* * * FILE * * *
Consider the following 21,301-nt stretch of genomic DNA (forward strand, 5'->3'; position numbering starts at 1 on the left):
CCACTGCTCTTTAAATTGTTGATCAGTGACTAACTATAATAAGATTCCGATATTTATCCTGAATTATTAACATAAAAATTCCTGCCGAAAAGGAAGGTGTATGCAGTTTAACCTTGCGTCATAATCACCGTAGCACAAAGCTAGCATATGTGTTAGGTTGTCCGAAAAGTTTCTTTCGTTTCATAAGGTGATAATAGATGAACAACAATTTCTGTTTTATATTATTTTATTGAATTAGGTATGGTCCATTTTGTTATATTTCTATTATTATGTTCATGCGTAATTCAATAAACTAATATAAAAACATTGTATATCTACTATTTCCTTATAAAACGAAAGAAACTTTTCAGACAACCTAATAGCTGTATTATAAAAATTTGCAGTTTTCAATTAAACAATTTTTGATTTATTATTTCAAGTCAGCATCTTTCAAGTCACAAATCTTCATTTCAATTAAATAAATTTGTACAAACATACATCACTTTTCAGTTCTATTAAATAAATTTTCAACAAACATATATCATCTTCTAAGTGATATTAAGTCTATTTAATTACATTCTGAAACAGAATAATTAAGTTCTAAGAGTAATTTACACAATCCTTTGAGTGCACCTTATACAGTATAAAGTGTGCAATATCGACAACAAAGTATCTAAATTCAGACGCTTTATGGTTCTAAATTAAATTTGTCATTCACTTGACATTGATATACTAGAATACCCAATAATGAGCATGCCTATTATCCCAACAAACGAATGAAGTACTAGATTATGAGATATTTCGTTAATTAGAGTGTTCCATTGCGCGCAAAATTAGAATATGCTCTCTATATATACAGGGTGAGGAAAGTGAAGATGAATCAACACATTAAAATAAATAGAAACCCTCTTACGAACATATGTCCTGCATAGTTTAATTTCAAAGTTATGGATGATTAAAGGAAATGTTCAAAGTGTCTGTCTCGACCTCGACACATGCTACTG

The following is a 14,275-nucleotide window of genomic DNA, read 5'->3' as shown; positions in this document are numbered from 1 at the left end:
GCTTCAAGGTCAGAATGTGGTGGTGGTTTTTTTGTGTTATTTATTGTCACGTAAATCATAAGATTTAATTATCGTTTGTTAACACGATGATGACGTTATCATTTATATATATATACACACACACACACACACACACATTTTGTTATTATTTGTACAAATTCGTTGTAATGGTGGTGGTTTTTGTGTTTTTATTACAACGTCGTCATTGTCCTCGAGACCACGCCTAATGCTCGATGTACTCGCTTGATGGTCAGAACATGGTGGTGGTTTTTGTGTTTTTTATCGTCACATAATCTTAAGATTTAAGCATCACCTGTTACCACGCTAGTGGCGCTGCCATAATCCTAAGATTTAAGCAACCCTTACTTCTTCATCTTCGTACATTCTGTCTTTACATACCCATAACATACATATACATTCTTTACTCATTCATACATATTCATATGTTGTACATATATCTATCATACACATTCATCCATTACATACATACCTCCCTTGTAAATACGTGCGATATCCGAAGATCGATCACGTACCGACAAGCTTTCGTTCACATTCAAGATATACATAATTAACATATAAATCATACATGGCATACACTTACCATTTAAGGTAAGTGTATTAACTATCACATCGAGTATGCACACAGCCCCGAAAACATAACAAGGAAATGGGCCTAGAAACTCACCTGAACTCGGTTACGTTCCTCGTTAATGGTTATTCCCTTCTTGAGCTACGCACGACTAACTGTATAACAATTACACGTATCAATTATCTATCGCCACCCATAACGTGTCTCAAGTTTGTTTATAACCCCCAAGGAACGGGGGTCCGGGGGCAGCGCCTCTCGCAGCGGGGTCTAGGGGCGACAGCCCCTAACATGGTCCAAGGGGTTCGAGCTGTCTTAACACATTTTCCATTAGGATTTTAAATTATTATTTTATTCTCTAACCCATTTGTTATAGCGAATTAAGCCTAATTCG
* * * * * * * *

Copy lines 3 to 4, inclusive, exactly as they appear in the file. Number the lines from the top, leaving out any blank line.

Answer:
The following is a 14,275-nucleotide window of genomic DNA, read 5'->3' as shown; positions in this document are numbered from 1 at the left end:
GCTTCAAGGTCAGAATGTGGTGGTGGTTTTTTTGTGTTATTTATTGTCACGTAAATCATAAGATTTAATTATCGTTTGTTAACACGATGATGACGTTATCATTTATATATATATACACACACACACACACACACACATTTTGTTATTATTTGTACAAATTCGTTGTAATGGTGGTGGTTTTTGTGTTTTTATTACAACGTCGTCATTGTCCTCGAGACCACGCCTAATGCTCGATGTACTCGCTTGATGGTCAGAACATGGTGGTGGTTTTTGTGTTTTTTATCGTCACATAATCTTAAGATTTAAGCATCACCTGTTACCACGCTAGTGGCGCTGCCATAATCCTAAGATTTAAGCAACCCTTACTTCTTCATCTTCGTACATTCTGTCTTTACATACCCATAACATACATATACATTCTTTACTCATTCATACATATTCATATGTTGTACATATATCTATCATACACATTCATCCATTACATACATACCTCCCTTGTAAATACGTGCGATATCCGAAGATCGATCACGTACCGACAAGCTTTCGTTCACATTCAAGATATACATAATTAACATATAAATCATACATGGCATACACTTACCATTTAAGGTAAGTGTATTAACTATCACATCGAGTATGCACACAGCCCCGAAAACATAACAAGGAAATGGGCCTAGAAACTCACCTGAACTCGGTTACGTTCCTCGTTAATGGTTATTCCCTTCTTGAGCTACGCACGACTAACTGTATAACAATTACACGTATCAATTATCTATCGCCACCCATAACGTGTCTCAAGTTTGTTTATAACCCCCAAGGAACGGGGGTCCGGGGGCAGCGCCTCTCGCAGCGGGGTCTAGGGGCGACAGCCCCTAACATGGTCCAAGGGGTTCGAGCTGTCTTAACACATTTTCCATTAGGATTTTAAATTATTATTTTATTCTCTAACCCATTTGTTATAGCGAATTAAGCCTAATTCG